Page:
Many people think they need to feel “inspired” to write, but seasoned writers know that not only is that untrue, “getting inspired” isn’t even a key ingredient. Sometimes the best work you can do is done not out of inspiration, but out of sheer panic, under perfect duress, when you have a deadline. There are Continue Reading
The truth is, I know that a lot of my students are more talented than I am. Some of them have surpassed me in both reputation and resume; their work drips with lyrical brilliance, and their insights into life pack a more powerful punch. My ego would love for me to believe otherwise, to be teaching because, clearly, writers everywhere would be wise to bow down to the sheer power of my mighty metaphors! However, while being the best writer in the room might feel good, sometimes being the worst writer in the room also makes you the luckiest. A smart, evolving artist brings with him or her the humility to arrive with ample room to grow.
Finishing poems is hard. You can always do more to make sure that metaphor is complete, the rhythm is just right, and the ending line packs a punch. Some poets leave their work moldering at the bottom of a drawer, unfinished for years. Some people even, I’m sure you’ve heard the rumors, procrastinate their book Continue Reading
To hear this post read by author Tresha Faye Haefner, click the triangle below or go to our YouTube channel Sometimes my students lament that they are tired of writing about the same subject over and over – their recently dead mother, their sorrow over a divorce, or something as simple as their obsession with Continue Reading
I was in a poetry workshop where a talented poet wrote, “I had to burn my brother’s body in order to stay alive during the night.”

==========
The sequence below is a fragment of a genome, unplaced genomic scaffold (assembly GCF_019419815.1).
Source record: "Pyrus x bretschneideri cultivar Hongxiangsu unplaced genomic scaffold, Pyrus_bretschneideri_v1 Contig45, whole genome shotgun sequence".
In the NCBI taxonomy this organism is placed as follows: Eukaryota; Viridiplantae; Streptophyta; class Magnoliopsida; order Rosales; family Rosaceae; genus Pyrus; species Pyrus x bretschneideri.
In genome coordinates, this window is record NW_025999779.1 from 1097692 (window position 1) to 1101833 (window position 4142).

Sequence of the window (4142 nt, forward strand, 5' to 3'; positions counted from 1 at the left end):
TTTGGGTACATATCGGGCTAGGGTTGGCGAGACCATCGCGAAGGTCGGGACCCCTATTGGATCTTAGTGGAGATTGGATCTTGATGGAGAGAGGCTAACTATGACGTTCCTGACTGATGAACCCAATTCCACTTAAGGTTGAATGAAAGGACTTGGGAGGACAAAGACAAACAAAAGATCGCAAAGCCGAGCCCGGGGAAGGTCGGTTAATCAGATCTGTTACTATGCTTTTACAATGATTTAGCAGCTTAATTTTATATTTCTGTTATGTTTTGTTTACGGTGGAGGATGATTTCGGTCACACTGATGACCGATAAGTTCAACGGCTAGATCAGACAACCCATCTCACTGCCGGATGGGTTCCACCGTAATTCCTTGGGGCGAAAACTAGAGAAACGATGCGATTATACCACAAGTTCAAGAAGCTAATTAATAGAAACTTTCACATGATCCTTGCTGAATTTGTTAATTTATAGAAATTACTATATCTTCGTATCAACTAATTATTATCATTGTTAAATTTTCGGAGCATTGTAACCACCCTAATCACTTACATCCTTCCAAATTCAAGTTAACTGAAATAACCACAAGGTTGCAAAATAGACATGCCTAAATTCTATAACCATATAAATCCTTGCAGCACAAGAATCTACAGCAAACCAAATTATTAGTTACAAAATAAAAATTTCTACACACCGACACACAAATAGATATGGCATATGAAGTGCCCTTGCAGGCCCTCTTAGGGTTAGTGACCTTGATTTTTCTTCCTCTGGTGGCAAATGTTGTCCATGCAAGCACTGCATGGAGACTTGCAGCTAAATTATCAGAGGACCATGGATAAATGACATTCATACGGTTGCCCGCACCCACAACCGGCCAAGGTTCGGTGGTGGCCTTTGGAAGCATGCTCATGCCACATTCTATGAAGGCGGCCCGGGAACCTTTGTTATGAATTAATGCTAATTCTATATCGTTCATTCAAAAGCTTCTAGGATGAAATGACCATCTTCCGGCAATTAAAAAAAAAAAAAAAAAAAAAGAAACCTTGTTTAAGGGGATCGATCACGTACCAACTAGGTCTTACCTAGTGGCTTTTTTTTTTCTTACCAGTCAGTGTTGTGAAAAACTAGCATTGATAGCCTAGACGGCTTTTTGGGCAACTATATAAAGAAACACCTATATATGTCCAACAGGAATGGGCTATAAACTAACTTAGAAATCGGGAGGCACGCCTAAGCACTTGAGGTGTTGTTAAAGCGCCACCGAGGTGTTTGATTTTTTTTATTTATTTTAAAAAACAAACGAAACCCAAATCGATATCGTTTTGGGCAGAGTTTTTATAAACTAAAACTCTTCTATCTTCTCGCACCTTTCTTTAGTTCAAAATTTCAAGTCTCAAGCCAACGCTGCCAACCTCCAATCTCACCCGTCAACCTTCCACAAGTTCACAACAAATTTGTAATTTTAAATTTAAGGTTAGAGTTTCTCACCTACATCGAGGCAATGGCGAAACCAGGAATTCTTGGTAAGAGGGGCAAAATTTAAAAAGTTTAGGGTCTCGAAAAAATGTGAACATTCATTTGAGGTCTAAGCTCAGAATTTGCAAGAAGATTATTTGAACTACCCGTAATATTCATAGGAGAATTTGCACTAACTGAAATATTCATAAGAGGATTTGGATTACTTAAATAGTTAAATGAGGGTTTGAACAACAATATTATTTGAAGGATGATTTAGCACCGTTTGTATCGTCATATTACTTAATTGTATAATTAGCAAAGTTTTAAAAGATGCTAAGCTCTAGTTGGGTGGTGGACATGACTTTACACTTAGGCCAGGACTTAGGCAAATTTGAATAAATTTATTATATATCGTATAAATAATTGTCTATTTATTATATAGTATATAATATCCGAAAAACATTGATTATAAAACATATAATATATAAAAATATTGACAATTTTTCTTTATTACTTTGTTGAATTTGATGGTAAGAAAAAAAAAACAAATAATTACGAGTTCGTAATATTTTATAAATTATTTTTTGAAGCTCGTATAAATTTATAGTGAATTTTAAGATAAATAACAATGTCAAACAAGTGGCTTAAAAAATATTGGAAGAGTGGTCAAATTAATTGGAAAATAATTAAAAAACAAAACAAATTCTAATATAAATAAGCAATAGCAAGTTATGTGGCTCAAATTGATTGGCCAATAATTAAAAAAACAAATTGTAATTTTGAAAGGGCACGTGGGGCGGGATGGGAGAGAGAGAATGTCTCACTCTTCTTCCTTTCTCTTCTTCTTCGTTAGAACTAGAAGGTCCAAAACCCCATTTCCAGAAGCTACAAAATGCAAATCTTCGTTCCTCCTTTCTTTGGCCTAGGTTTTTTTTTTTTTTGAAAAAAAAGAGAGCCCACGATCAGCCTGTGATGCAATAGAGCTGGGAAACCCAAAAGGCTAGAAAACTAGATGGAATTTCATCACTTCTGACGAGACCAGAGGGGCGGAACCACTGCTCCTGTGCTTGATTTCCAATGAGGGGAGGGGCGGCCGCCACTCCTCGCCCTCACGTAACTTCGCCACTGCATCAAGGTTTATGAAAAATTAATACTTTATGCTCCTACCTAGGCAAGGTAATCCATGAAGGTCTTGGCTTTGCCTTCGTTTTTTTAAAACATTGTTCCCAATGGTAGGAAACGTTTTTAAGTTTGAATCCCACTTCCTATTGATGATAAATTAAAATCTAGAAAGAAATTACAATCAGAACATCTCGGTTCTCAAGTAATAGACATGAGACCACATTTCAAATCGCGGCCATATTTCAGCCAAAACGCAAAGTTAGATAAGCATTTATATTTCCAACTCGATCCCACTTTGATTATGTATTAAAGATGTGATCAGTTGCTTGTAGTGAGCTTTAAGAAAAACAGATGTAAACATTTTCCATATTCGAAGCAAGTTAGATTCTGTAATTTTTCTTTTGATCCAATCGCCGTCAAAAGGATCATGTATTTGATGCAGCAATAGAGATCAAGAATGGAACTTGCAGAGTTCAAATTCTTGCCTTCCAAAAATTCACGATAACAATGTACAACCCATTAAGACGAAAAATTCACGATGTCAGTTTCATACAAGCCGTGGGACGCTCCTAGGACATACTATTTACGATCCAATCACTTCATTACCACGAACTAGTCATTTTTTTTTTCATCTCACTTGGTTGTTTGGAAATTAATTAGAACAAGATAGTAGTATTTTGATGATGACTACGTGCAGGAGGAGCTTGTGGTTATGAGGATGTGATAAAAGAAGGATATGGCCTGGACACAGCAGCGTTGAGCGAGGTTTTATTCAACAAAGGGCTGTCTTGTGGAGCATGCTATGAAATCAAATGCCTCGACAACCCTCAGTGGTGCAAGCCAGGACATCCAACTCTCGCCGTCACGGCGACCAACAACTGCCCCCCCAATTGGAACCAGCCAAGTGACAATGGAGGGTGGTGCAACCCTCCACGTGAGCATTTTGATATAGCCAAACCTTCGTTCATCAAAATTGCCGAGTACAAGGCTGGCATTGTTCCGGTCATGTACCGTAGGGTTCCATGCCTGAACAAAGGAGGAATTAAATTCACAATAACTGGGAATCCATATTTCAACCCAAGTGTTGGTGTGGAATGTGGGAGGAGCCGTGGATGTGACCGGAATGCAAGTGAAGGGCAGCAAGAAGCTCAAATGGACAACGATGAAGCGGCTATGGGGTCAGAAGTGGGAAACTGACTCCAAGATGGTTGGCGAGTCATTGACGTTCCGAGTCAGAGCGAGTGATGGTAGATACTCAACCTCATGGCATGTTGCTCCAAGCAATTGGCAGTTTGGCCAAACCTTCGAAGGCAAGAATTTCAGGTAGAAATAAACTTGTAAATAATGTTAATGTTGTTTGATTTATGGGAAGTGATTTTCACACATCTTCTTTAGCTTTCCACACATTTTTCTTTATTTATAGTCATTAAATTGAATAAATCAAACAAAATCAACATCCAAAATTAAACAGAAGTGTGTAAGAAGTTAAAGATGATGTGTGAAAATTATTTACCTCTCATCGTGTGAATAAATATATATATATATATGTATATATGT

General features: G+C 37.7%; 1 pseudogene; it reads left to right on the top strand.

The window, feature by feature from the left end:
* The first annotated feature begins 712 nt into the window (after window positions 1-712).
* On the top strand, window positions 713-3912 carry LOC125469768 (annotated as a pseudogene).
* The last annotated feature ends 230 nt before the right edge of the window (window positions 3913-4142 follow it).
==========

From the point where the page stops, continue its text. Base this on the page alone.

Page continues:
I responded, “Oh, how sweet; the brother sacrifices himself in order to keep the sister alive.”
My neighbor said, “No, that’s not it. She’s empowered. She killed her brother in order to take care of herself.”
The instructor said, “You can shorten this to ‘I burned my brother and lived off the warmth.’”
The writer said, “I have no brother. Everything in this poem is a lie.”
When I tell non-artists that I am a professional poet, this is the gist of the conversation that typically follows: “Really?” “Yes.” “You’re kidding.” “No.” “You can make a living doing that?” “Yes.” (long pause) “Huh.” They mostly can’t think of much to say after that. I suspect they think I’m lying. A few of Continue Reading
Something that is essential can’t be taught; it can only be given, or earned, or formulated in a manner too mysterious . . . still, (poets) require a lively acquaintance with the history of their particular field and with past as well as current theories and techniques. Whatever can’t be taught, and there is a Continue Reading
There is a flotilla of actual research that suggests kids already think like poets. They notice imagery, think in metaphors, and act as though everything is alive and has human consciousness, from their real pet frog to their stuffed giraffe. All I had to do was introduce a concept like “personification” or “metaphor” and let them dash away with their pens and paper into the happy land of kid speak. They would come back with Pulitzer Prize winning lines like, “Earth, do you enjoy spinning?” or, “I heard a caterpillar’s heart breaking when it turned into a butterfly.” When writing poems about science, one little girl wrote, “Pluto is not a planet. It is a tear the first astronaut cried when he saw our world spinning alone in space.”
The thing about changing your writing, unlike changing your life, is that it is much easier. You don’t have to max out your credit cards on a trip to Italy, find a guru in India, or go to Bali to fall head over heels. (#EatPrayLove.) All you have to do is change your words. Words are the building blocks of poems, and hence, the building blocks of your ideas; your style; your substance. If you change the words, and the way you use them, you change everything – and that means both inside and out.
To hear this blog read aloud by Tresha Haefner, click the triangle below or go to this YouTube Video Nothing tells you how much you need to write like being confronted by a new place. When my husband and I went on our honeymoon to Alaska, I made the mistake of leaving my notebook at Continue Reading